Collecting data

At the most basic level, data are considered quantitative if they are numbers and qualitative if they are words. Qualitative data may also include photos, videos, audio recordings and other non-text data. Those who favor quantitative data claim that their data are hard, rigorous, credible and scientific. Those in the qualitative camp counter that their data are sensitive, detailed, nuanced and contextual. Quantitative data best explain the what, who and when of a phenomenon while qualitative data best explain the why and how. Different techniques are used to collect quantitative and qualitative data:

Quantitative methods How to Collect Data?
Surveys/Questionnaires This most common method can either be self-administered or administered by someone else and can be face-to-face, telephone, mail, or web-based.
Pre/post Tests Surveys or measures are collected prior to an intervention among a target population and then an intervention is implemented for a period of time before recollecting the same survey or measurement data after the intervention is complete. The before and after data is compared to detect changes that may be attributed to the intervention.
Existing Databases This kind of secondary data is often used in conjunction with survey data. It includes census data, knowledge/attitude/behavior (KAB) studies, criminal justice statistics, performance data, non-confidential client information, agency progress reports, etc.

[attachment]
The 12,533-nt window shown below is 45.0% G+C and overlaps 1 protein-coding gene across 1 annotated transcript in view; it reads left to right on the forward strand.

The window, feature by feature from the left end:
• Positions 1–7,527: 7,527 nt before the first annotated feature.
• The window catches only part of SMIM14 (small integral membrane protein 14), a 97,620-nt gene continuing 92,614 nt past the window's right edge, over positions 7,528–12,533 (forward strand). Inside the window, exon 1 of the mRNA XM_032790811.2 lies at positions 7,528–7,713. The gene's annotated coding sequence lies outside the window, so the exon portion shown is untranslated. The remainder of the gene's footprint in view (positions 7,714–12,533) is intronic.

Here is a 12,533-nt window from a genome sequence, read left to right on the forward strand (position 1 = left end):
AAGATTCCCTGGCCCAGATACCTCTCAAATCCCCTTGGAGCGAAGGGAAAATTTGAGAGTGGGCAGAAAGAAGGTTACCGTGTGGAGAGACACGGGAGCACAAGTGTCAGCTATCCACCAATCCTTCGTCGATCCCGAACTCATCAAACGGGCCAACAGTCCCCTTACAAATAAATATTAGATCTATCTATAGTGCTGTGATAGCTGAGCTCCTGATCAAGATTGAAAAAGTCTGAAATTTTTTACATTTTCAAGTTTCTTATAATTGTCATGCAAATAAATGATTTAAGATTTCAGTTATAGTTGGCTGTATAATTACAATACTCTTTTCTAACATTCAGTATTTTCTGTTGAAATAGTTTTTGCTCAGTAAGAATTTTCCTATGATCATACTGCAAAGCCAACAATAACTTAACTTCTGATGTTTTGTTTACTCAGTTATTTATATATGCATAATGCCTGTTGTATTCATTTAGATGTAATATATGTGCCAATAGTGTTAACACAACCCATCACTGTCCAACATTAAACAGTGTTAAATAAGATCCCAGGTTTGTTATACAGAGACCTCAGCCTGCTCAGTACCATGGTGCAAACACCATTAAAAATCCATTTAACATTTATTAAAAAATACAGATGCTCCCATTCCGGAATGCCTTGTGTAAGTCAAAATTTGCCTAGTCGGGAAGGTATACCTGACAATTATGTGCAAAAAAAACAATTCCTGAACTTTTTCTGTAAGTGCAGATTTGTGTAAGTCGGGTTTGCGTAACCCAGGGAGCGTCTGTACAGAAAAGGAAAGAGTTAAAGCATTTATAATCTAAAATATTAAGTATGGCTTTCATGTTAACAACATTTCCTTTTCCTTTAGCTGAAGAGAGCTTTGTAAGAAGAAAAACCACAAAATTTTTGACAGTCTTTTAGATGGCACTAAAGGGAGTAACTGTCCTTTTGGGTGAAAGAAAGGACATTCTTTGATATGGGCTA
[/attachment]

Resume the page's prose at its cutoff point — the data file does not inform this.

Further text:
Qualitative methods How to Collect Data?
  • Looking at what is happening rather than directly questioning participants
  • Used to better understand behaviors, their social context and meanings attached to them
  • Useful for certain populations – children, infants
  • Can identify unanticipated outcomes
In-Depth Interviews
  • Can either be with, individual participants or key informants.
  • Usually provide rich data, details, insights from community members, program participants and stakeholders about their experiences, behaviors and opinions
  • Particularly useful for complex or sensitive subjects
  • Uses open-ended questions
Focus Groups
  • 8-12 people selected by a non-random method who share some characteristics or experience relevant to the research. Ideally participants do not know each other and respond to questions from a group facilitator
  • Use group dynamics to generate data and insights
  • Useful for generating ideas and strategies, defining problems in project implementation, assist with interpreting quantitative findings
  • Open-ended questions or topics designed to stimulate discussion; topics usually broader than interview questions

Qualitative studies often utilise a mix of the above mentioned data collection approaches in order to make results more reliable. The use of multiple data collection approaches to improve reliability is known as data triangulation.

In general, researchers agree that qualitative and quantitative data and methods have different strengths, weaknesses, and requirements that affect decisions about which methodologies are appropriate for which purposes.

Now you know how to collect data, but how do you analyze it? Learn more about this in the following.

Previous Page 3 of 6 Next